NADA sees green shoots ahead

The slump in new vehicle sales last month has been attributed by the National Automobile Dealers’ Association (NADA) to the uncertainty and dent to business confidence created by the delayed announcement of the Cabinet of the Government of National Unity (GNU) following South Africa’s general elections.

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Brandon Cohen, the chairperson of NADA, says South Africa had a free and fair election, with the ANC losing its majority for the first time in its 30-year rule but, unlike most other liberation movements on the continent, they transitioned peacefully to a GNU and power-sharing model.

“What a historic occasion this is and what a testament to real democracy," he says.

"This approach to governance will hopefully bring much-needed stability to the country," he adds.

However, Cohen says that despite this significant political progress, June was another unsettled month for South Africa, with the delayed announcement of the GNU's cabinet impacting local business confidence and consumer decision-making on major purchases.

Cohen says this sentiment was reflected in the latest vehicle sales statistics, which showed a further slowdown in vehicle sales.

“It is tough out there,” he says, “the few green shoots we saw after the elections dried up owing to the time it took to appoint the Cabinet. The taxi market is slowly starting to recover, as sales over the past few months dropped from around 1 400 a month to almost zero.

“This decline is owing to banks being risk-averse in this sector. This cautious approach has extended across the industry, with approval rates remaining under pressure.

“Additionally, the trend of approved loans not being taken up by consumers has increased, reflecting a lack of confidence in the market," he says.

Cohen added that in the heavy vehicle space, banks are also reluctant to finance heavy vehicles and most of the bigger operators are not purchasing at all.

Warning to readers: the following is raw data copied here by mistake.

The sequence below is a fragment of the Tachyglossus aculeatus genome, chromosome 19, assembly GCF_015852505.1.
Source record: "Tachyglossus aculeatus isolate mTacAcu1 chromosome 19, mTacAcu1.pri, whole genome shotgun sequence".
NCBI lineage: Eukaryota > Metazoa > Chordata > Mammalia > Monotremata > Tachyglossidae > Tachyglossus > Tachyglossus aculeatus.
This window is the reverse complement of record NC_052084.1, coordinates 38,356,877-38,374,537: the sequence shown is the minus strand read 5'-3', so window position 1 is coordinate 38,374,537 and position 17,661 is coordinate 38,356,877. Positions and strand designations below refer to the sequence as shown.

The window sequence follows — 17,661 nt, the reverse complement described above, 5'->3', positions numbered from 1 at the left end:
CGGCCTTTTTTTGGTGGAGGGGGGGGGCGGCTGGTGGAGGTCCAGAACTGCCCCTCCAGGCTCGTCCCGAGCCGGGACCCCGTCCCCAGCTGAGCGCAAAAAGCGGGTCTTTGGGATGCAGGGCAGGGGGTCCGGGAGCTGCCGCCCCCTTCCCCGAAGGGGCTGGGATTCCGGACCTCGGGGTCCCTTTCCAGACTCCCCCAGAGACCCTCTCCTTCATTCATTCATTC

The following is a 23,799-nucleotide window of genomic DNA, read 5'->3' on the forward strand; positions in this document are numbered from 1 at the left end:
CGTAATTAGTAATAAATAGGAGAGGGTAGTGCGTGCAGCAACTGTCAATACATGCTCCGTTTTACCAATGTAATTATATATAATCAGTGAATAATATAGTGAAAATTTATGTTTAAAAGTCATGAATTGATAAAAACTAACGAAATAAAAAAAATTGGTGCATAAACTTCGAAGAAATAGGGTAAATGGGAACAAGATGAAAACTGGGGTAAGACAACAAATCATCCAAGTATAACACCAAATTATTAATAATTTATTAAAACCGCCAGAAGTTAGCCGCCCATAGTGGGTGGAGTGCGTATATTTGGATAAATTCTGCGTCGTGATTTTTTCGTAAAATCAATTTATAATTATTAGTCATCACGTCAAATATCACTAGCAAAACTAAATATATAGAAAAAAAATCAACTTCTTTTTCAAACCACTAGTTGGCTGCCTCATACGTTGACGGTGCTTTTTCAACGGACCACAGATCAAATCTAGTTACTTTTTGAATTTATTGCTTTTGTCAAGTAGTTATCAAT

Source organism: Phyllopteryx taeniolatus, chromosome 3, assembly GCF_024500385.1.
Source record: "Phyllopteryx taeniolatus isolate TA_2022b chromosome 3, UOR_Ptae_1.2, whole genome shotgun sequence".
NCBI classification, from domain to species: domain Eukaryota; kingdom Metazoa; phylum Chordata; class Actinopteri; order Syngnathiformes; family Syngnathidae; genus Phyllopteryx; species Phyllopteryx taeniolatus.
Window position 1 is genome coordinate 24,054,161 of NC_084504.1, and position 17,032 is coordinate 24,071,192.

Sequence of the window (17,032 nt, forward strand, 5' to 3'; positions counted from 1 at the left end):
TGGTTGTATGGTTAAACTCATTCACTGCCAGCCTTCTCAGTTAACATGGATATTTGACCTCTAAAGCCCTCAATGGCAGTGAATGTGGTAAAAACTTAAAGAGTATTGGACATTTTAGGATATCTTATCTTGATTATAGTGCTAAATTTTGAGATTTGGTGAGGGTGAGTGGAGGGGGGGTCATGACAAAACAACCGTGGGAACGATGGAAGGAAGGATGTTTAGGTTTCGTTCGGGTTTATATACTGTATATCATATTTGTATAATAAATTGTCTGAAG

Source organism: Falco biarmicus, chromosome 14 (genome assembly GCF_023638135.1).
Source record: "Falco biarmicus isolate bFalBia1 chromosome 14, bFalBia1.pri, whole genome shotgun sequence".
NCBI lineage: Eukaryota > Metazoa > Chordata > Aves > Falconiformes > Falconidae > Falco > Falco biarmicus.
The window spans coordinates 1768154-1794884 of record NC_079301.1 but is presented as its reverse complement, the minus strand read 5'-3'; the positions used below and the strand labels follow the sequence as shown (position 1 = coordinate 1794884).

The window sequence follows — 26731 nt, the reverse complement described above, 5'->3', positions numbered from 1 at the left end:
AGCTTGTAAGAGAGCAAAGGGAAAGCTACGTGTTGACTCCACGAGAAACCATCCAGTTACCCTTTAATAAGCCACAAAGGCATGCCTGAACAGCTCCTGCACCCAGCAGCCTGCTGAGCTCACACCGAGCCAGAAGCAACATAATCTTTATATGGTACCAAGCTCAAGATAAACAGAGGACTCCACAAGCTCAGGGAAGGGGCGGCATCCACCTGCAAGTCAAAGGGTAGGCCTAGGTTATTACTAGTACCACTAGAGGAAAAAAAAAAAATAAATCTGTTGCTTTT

“Conversely, the used vehicle market continues to show an increase in demand, with a definite trend of buying down, negatively influencing new vehicle sales,” he says.

Overall, the new vehicle market fell by 14% to 40 072 units compared to June 2023.

Out of the total reported industry sales, an estimated 82.5% or 33 039 new vehicle sales represented dealer sales.

Cohen says the new vehicle industry will have to wait a while to gauge the effect of the new government but indicated that there have been several positives of late that will help boost the economy.

“These include more than three months of no load-shedding, with another 800MW being added to the grid from the Kusile power station last week.

“Additionally, the rand has recovered against the dollar [and is] now hovering between R17.90 and R18.20 compare to over R19 when the election results were announced.

“This recovery bodes well for inflation, which remains sticky and has needed good news in the market," he says.

Cohen added that Standard Bank is predicting up to two rate cuts in the remainder of 2024. If it happens, it will be immensely positive to encourage growth and stimulate consumer spending.

“Dealers are the face of the industry and deal with consumers directly, so we have a unique understanding of the financial pressures consumers are under and the issues they face.

“We do still have our ongoing longer-term battles like crime, corruption, as well as utility supply constraints, but all signs are pointing to a brighter second half of the year for consumers and dealers alike,” he says.

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